Autistic student helps younger students understand Autism
Please describe how your students exercised their leadership and the impact they had.
Joshua is in Year 10 at Reach Academy Feltham, on the outskirts of London. Joshua has autism. He is part of our frontier cohort of students and in the four years that he has been at the school Joshua has changed from a timid, fretful boy into an exceptional young man. He has a strong moral compass and is proud of who he is. Joshua wants to work in International Relations and has already started attending University Open Days in order to take ownership over his pathway to success. This example of Joshua's leadership is just one of many examples I could give of his excellence in bringing important issues to the fore:
A few weeks ago Joshua discovered that a younger pupil in the school with autism had been having some hurtful comments directed at him by other pupils who didn't understand what it meant to have autism. Joshua suggested to his teachers that he go and talk to the boy's teammates about what it means to have autism and what impact their words could be having on their teammate. Having studied it lowered down the school himself, Joshua was also aware that the class were currently reading The Curious Incident of the Dog in the Nighttime in which the main character is a young boy with autism.
The outcome of Joshua's talk was that the boy felt supported and included in his team better. He now knows that there are other, successful people out there who understand some of the things he is going through. He knows he can turn to Joshua as a buddy (mentor) in the future.
The boy's teammates now understand better some of his behaviours. They are able to be tolerant and understanding. This in turn will enable them to have more tolerance and understanding in their lives more broadly. Finally, all of the pupils now have a deeper understanding of the main character in the text they are studying, which in turn will lead to better academic outcomes for all.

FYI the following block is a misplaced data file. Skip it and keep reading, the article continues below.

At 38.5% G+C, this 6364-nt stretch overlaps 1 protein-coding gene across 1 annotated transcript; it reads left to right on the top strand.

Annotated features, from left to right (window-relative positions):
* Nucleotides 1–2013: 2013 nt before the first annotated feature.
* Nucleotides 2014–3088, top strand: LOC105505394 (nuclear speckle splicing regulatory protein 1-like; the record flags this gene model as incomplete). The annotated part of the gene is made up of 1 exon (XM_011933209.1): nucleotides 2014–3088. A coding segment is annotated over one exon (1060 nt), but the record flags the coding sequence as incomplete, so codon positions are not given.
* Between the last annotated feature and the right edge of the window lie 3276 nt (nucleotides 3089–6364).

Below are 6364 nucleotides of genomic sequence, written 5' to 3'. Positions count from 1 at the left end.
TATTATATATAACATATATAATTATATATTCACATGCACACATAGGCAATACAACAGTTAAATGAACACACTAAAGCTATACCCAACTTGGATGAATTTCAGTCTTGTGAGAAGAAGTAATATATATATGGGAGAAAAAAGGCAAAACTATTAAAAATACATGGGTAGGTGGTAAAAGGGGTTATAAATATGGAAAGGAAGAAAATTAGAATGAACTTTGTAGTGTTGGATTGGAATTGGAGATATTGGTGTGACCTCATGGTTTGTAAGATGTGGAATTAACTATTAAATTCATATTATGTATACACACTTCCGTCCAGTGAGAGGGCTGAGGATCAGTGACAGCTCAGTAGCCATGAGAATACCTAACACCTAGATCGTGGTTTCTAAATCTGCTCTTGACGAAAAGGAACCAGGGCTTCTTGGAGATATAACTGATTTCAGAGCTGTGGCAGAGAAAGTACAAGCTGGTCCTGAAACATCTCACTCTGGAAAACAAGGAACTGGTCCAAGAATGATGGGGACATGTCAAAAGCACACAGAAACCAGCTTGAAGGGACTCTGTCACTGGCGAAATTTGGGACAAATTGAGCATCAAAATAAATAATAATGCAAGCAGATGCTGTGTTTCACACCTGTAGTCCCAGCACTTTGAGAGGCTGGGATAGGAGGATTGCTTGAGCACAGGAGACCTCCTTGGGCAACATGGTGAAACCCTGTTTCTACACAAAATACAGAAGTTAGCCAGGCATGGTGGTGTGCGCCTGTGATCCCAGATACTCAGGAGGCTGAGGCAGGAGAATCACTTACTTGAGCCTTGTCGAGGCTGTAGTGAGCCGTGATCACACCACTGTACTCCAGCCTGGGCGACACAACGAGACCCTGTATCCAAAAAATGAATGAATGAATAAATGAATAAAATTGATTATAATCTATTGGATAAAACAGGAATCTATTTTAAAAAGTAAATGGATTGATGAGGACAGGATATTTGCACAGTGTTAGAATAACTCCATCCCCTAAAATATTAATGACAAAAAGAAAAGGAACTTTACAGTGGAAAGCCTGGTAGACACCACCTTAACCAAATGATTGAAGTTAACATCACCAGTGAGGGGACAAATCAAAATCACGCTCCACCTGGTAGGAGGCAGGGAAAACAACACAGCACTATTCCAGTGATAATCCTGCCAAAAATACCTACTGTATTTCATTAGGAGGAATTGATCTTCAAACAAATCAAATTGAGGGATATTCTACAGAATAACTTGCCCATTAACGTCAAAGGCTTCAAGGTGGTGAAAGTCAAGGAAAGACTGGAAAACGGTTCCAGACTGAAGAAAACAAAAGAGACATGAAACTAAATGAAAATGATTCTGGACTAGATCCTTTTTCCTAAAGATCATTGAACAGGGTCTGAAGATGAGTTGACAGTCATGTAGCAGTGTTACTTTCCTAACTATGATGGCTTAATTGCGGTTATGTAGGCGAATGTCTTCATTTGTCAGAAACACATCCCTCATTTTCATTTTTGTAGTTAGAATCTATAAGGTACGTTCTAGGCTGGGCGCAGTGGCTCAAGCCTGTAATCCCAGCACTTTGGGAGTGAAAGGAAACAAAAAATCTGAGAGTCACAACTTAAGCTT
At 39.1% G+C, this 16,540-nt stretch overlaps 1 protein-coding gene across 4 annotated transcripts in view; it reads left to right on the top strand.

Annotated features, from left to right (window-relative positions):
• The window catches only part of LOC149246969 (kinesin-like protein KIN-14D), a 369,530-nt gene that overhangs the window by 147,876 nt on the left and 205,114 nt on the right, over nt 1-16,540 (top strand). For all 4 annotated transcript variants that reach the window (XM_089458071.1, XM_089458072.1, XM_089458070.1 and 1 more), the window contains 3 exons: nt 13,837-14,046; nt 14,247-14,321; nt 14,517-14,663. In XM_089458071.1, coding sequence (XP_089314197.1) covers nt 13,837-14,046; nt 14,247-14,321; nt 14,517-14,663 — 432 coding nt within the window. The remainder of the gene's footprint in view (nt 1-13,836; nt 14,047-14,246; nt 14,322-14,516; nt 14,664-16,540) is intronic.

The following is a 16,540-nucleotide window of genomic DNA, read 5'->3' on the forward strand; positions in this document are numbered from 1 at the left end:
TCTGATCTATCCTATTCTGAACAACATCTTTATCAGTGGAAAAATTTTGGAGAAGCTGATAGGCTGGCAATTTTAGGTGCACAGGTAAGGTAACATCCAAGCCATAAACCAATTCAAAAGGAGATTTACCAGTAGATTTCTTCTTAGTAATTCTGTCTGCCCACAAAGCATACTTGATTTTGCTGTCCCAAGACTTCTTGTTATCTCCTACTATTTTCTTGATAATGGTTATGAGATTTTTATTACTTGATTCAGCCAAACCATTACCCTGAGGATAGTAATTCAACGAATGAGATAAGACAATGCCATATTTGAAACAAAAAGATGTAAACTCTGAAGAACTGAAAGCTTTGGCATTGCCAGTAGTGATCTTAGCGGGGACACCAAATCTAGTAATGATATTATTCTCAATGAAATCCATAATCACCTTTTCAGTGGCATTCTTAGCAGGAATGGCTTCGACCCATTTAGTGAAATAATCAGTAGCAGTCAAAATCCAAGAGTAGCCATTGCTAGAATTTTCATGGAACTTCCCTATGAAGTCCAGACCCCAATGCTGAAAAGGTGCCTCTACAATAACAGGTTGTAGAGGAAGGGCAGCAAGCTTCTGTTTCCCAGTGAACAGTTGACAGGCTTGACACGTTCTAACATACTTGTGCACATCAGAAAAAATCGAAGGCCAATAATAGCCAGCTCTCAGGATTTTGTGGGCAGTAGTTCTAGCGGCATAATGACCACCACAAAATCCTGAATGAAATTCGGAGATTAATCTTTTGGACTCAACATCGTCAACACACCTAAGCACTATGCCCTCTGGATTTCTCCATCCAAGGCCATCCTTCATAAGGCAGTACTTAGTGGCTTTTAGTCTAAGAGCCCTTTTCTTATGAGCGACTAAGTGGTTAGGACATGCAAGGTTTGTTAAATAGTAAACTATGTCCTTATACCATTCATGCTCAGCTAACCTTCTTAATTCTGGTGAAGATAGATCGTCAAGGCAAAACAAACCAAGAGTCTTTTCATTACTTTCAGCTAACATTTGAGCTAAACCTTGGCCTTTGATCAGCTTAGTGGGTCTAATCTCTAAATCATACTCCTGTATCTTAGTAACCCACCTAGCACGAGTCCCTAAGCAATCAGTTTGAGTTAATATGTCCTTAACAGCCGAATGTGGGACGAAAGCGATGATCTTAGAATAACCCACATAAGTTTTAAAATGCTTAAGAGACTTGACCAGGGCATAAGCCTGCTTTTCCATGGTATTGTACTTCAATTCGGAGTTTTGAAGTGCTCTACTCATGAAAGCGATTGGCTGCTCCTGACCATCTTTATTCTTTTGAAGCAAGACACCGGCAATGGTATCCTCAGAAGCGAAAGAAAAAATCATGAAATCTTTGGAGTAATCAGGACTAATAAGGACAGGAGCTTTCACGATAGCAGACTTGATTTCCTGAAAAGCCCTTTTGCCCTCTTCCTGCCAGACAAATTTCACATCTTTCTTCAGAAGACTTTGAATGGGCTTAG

What role did you play in supporting your students’ leadership?
Joshua received very little adult support in this undertaking. He is self-motivated and always seeks to help others to make better choices. A member of staff informed Joshua of the difficulties that the younger boy was having and later that day Joshua approached them and suggested he go and talk to the whole class to increase their awareness of the challenges this boy may be facing, the reasons behind some of his behaviours and how they could all get along better together as a team.
Joshua planned and delivered the session entirely independently. Joshua has had practice at talking to groups of pupils because he has previously run an afterschool drumming club for his peers. Sometimes Joshua discovered that he needed to plan sessions more thoroughly and think about the audience carefully. This experience and the feedback he received at the time has meant that he is now able to proactively take on leadership activities such as the one in this example.
What did you and your students learn in this activity that will endure beyond today?
As staff at the school we learnt that the experiences we are giving our pupils, the character guidance they are receiving and the strong moral compass we are trying to instill is working! Our pupils are caring, thoughtful and able to guide each other. Joshua was proactive in seeking a way to make not only this young boy's experience of school better, but also making all of the pupil's teammates more informed and tolerant.
Joshua himself learns every day that his autism is not something that will hold him back or that will prevent him from working successfully with and in time influencing others. He is learning to be proud of who he is.
The other pupils, both the younger ones and Joshua's peers, have a role model in Josh that will encourage them to take similar action on issues they believe are important.